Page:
Halfway through the lunch, J. D. McClatchy dropped by (to meet with Tobias) so Tobias, in his typically playful manner, dropped the challenge of explaining the story to McClatchy (who has written countless libretti, including that for Tobias Picker’s hugely successful opera Emmeline) on me once more. I think I shaved a few hundred words off the “25 words or less” presentation, but strings still spaghetti-ed untied all around us when I finished. McClatchy listened intently and introduced the matter of abstract concepts in narrative storytelling to our discourse, and recommended the last and unfinished story of Nabokov, which deals with a man who erases himself, for some pointers on how to and how not to go about such a venture.

As the lunch drew to an end, I thanked all for taking time out of their ridiculously cluttered schedules to do this. It’s so very New York to me to be in situations like this, where accomplished, and unusual persons who certainly do not have to be helpful still choose to be because it’s in their nature.

In 2000, when I first moved here from Sweden to study composition at the Aaron Copland School of Music at Queens College, I was assigned a mentor by the college to make sure that I felt welcome and at home. Her name is Maxine Fisher, and she did this mentoring for no pay. She introduced me to a lot of fun music and to Passover with her family! She was a stranger to me, but she made me feel so incredibly welcome.

I once asked her why it is that New Yorkers, who are rumored to be so rude and cold, keep being so friendly and helpful all the time. She explained it this way: In New York, if someone does you a favor, they don’t expect a favor back from you. They expect you to do someone else a favor.

I truly believe that without that pay-it-forward attitude in its inhabitants, the New York new music scene would consist of one rich lady in a room with a string quartet playing Philip Glass music around the clock for her only. There is so much art that needs nursing to expand our communal experience of music. The amazing roster of Composer Chairs for this year’s Composers & the Voice is testament to that that attitude isn’t going away anytime soon.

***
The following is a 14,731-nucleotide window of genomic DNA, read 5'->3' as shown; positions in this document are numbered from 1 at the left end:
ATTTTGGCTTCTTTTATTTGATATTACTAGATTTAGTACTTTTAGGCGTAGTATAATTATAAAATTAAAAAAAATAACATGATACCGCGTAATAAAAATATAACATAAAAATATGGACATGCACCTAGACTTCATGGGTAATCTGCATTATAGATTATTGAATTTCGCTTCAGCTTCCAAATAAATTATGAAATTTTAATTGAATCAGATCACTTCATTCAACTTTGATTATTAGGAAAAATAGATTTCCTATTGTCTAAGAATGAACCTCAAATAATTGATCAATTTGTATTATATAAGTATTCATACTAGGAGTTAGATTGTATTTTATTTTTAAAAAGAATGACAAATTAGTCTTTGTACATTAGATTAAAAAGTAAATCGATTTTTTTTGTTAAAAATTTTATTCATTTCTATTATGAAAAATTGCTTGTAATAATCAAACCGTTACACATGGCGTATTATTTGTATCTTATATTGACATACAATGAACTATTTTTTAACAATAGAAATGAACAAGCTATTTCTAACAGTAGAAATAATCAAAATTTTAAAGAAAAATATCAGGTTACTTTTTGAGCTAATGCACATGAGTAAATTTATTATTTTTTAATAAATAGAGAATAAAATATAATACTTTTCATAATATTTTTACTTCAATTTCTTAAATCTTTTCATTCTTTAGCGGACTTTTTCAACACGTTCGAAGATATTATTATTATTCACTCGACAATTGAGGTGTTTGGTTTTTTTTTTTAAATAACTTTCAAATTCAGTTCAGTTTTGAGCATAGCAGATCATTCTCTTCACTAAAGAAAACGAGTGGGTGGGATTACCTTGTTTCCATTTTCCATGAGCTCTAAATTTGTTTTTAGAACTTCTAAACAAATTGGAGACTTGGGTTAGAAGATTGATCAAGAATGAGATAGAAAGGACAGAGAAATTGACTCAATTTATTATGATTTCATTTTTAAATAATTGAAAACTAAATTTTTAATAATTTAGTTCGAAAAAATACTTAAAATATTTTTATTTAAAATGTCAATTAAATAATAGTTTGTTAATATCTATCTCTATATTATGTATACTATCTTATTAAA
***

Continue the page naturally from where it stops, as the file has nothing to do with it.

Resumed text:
After goodbyes were said, my tummy, the poor Waldorf Salad inside it, and myself walked happily down 8th Ave in the Indian summer sun.

C&V Composer Lustig wins Charles Ives Fellowship

May 29, 2009
Ray Lustig

Ray Lustig

On May 20, 2009, the Academy of Arts and Letters held a ceremony in their auditorium on West 156 Street honoring men and women in various fields of the arts. 2007-08 C&V composer Ray Lustig was presented with one of two Charles Ives Fellowships.

According to the ceremony program:

Ray Lustig is writing music charged with intensity and leavened by intelligence. His Sonata for Violin and Piano shows the breadth of his vision. In it, a propulsive first movement which is quite shattering is followed by a movement of stillness and simplicity. This superimposition of opposites also applies for his award-winning Unstuck for orchestra, which explores past and present and the expectations they imply with surprising results.

Harmony Ives, the widow of Charles Ives, bequeathed to the Academy the royalties of Charles Ives’ music, which has enabled the Academy to give the Ives awards in music since 1970. Poet, librettist, and Academy President J.D. McClatchy presented Lustig with the $15,000 Fellowship.